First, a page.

Rich and I just got back to our Montana summer fieldwork (me)-and-writing (us) base from a couple of days at the Seven Lazy P Deep Canyon Ranch, in a gorgeous never-logged and un"developed" canyon on the Rocky Mountain Front outside Choteau, Montana. From the ranch we drove up into the canyon to a trailhead from which you can wade across the North Fork of the Teton River (a bit challenging this time of year) and hike up into the Bob Marshall Wilderness. All along the 8-mile road to the trailhead we saw mule deer, mostly bucks; and, as mule deer do, they fled in hilarious pogo-stick bounds, often more or less straight up a steep mountainside. They aren't quite as charming as kangaroos hopping -- nothing could be -- but there aren't a lot of kangaroos in Montana, and watching mule deer bound is a lot of fun. At dinner that evening we reported on the unusually large number of mule deer, and on their bounding, and one of the other guests mentioned that this gait is called stodding. Never heard the word. So when I got back to my computer I googled stodding: only 18 hits, and only two of these had to do with this pogo-stick gait.
Next I tried the on-line Oxford English Dictionary (OED), looking for stod, and here I got a surprise: it didn't ask if maybe I meant something else, like maybe stud; it simply sent me directly to the stud entry. A flaw in the program, if they make assumptions about user-misspellings. I went back and tried stodding and got (appropriately, as it turned out) a "no results" report.
Back to Google, and this time I tried "mule deer" pogo stick. That worked: in various entries I found the word stotting for the bounding gait. So my fellow ranch guest had fallen into the Metal, meddle, mettle, medal, etc. trap with his spelling (I did ask him to spell it) stodding. The spelling stotting (which is of course pronounced exactly like stodding, though stot and stod are not pronounced identically) is in the OED: the verb means `rebound, bounce (from, off)...; jump, start, spring'. Numerous sources (see Google) use the verb to refer to the bounding gait of antelope, gazelles, and also mule deer. The sources describe the gait as a stiff-legged bounding with all four feet off the ground at once.
But some sources note that there's also another word for this same gait: pronk. Unlike stot, which (the OED says) is of obscure origin, the etymology of pronk is known: it's from an Afrikaans word meaning `to show off, strut, prance', and ultimately from Dutch pronken `to strut'; and it was first applied to the spectacular bounds of the little South African antelope called a springbok. I have a vague recollection of hearing pronk in an obscene sense, but either I'm remembering wrong or all the Google sources I checked were too prim to mention this one.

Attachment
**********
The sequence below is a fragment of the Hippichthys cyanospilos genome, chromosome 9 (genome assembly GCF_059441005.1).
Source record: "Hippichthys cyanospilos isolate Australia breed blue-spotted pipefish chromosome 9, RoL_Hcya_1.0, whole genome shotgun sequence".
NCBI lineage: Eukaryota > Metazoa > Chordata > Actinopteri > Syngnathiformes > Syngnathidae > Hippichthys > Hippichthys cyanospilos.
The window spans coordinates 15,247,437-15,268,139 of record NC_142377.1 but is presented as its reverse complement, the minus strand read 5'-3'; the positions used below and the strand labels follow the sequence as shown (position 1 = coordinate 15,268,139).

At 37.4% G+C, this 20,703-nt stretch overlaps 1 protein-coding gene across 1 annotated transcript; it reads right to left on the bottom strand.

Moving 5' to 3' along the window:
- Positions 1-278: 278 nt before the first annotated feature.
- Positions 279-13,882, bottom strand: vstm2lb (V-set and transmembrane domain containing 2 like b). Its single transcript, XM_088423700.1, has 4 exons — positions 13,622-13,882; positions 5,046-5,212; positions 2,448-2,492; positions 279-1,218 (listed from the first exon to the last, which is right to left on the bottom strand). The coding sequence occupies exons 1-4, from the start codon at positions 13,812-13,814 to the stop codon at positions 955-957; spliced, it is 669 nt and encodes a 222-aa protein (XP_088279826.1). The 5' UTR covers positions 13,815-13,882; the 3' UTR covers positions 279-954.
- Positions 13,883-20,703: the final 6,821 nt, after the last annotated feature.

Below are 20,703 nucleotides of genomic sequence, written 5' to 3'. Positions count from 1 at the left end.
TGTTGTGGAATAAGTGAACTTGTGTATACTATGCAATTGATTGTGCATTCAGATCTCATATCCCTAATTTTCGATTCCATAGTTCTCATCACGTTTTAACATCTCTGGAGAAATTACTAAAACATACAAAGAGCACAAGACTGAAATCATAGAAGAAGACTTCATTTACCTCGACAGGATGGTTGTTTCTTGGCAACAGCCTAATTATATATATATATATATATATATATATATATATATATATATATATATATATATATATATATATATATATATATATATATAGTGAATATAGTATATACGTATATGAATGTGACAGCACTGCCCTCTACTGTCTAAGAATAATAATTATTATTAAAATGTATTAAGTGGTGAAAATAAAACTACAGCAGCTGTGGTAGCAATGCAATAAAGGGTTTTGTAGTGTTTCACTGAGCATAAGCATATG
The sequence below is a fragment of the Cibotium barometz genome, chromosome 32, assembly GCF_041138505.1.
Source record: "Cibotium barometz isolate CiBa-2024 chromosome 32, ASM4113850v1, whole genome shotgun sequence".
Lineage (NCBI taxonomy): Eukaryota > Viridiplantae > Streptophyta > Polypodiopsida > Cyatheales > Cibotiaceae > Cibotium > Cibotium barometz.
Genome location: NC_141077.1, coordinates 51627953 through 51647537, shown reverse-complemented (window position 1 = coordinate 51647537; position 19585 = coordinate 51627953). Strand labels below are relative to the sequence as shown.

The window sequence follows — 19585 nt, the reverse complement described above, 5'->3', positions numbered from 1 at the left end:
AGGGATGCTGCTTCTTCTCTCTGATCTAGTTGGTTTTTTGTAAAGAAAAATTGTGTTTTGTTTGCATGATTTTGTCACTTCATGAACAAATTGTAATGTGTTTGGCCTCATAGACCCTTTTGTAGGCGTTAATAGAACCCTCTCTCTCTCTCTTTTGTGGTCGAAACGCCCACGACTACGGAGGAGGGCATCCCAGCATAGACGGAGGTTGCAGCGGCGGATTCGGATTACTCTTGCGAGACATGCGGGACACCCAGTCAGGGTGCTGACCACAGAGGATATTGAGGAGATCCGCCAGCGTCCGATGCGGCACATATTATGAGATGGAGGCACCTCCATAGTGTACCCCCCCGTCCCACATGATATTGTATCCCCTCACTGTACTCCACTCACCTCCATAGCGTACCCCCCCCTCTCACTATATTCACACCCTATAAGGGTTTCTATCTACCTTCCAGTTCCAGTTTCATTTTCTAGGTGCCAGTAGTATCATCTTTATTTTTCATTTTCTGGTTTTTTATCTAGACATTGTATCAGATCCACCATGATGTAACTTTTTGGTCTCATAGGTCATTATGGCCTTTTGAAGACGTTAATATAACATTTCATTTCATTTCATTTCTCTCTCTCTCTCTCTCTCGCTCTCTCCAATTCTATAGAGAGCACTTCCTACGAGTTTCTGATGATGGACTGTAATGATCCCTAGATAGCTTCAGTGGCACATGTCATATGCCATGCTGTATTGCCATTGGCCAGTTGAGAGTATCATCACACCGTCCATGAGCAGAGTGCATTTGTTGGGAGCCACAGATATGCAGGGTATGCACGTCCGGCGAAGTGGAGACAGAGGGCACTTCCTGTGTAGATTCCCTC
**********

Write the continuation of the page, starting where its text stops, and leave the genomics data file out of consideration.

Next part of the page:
Anyway, now I know how to describe the mule deer's bounding with two words that are brand new to me. I think I still prefer the pogo-stick image, though.
Addendum/Correction: Ben Zimmer just told me, as we passed in a corridor in Language Log Plaza, that there is reason in the OED's rhyme, because stod is given in the stud entry as a 14th-century spelling variant of stud.
THREE MORE ADDENDA: First, a correction, thanks to Mark Etherton, a Language Log reader in the U.K.: RP and many (most? all??) speakers of British English would have a genuine phonetic [d] in stodding and a genuine phonetic [t] in stotting. So my comment about identical pronunciations of the middle consonant in the two words is valid only for most (not all) dialects of American English. Careless of me not to mention this in my post: apologies to all international readers of Language Log!
Second, Grant Hutchins reports that a science comprehension section on his ACT exam (vintage 2000 or 2001) "heavily featured" measurements of stotting by some kind of buck. He says that the word struck him as odd at the time, and that he will never forget its meaning....So clearly it's possible to build this word into one's vocabulary without ever visiting western Montana.
And third, another reader turned up obscene and scatological meanings for spronk, so that's probably why I vaguely remembered such meanings for pronk. But (as the reader discovered) googling spronking (rather than just pronk, which turns up too many proper names) shows that its current usage is mainly the same as pronking or stotting. It's certainly not as common as pronking -- only 93 Google hits, as opposed to 11,300 for pronking -- but it's still puzzling: where did that initial s- come from? Not from Dutch, as far as I can tell. (The OED has an entry for spronk, but both of its two meanings, `a shoot, sprout' and `a spark', are irrelevant, and also the word is obsolete except in certain dialects. So that's no help.)
Posted by Sally Thomason at June 9, 2006 02:03 PM